What Low Interest Rates Mean for Investors

April 06, 2020

In the wake of the 2008 financial crisis, strong actions were warranted by the Central Bank and US government. One of these actions was a swift drop of the Federal Funds rate to 0%. This FOMC (Federal Open Market Committee) target rate ran for close to six years as the global economy and financial system restored its strength. After a timid rate-hiking cycle and a new once-in-a-lifetime event, we now find ourselves back at the 0% target. What does this mean for the economy and investors?

While the Fed was certainly wise to lower interest rates in response to the COVID-19 outbreak, the rate cut had minimal effect. First, interest rates were already low. Given the deteriorating credit quality of companies and individuals, borrowing costs have actually increased. The additional compensation required to lend in a time of crisis outweighs the 1.5% cut the Fed had to offer. Another limitation to lower interest rates is that no level of interest rates, even 0%, will spur demand for goods and services as long as citizens are under quarantine. The combination of these factors requires the economy to repay significant liabilities with little flexibility to refinance debt obligations at lower rates.

Assuming the US does not venture into the unknown territory of negative interest rates, the Fed has already exhausted one of its primary tools to manipulate the economy. As a result, the Central Bank has now engaged in large-scale asset purchases that include treasuries, mortgage-backed securities, corporate debt, and short-term municipal debt. This program injects money into the economy and keeps interest rates low across all maturities. As long as the FED continues to expand its balance sheet, expect interest rates for both short- and long-term debt to stay firmly lower. These monetary and fiscal efforts rival the deficit financing of World War II with estimates of a deficit north of 20% of GDP. While such an effort can weigh on the economy, an intelligent balance of taxes, borrowing, and money printing can smooth the recovery through the next economic expansion. We view this economic event as a temporary and intentional response to the COVID-19 outbreak. With no structural damage to the US economy, a strong economic rebound can quickly offset much of the damage incurred over this time.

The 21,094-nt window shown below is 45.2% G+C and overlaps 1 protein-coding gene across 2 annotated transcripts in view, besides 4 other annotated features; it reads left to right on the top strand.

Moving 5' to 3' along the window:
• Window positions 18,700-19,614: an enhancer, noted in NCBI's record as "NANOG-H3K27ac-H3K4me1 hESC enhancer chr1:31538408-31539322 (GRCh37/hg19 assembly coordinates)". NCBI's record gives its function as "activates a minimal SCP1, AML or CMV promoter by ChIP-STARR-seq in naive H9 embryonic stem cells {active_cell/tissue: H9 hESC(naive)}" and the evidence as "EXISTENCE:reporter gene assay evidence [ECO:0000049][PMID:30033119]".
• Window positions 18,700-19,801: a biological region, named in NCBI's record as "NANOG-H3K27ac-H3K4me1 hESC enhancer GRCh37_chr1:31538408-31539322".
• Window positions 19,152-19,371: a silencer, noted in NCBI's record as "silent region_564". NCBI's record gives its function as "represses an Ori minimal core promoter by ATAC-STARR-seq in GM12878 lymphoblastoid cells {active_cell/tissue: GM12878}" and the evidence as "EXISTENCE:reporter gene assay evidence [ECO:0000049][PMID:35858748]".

What do these persistently low rates mean for fixed-income investors? With government rates (the riskā€‘free rate) at such low levels, returns have become increasingly dependent on credit spreads. Rigorous analysis of company financials can navigate investors to reliable returns while avoiding unnecessary risk. We prefer established entities with strong balance sheets, conservative financial management, and robust liquidity. A taxable investor can look to the municipal market to diversify risks, maintain credit quality, and find attractive tax-equivalent yields. While low interest rates have a very visible effect on bond yields, it is important to remember that they influence all asset classes. Asset allocations for both institutional and retail investors will likely respond to the new environment. In a universe of low-yielding investments, market participants tend to gravitate to the chance of higher-equity returns. For some institutional investors such as pension funds, increasing exposure to risky assets is now the only hope of reaching their long-term investment targets that often exceed 7%. For individuals, the current environment requires a more thoughtful process of managing risk and return.

Stay diversified. This pandemic is a reminder that no one can predict exactly what the future holds. Spreading investments across sectors, themes, and asset classes continues to be the cornerstone of prudent portfolio management and long-term investment success.

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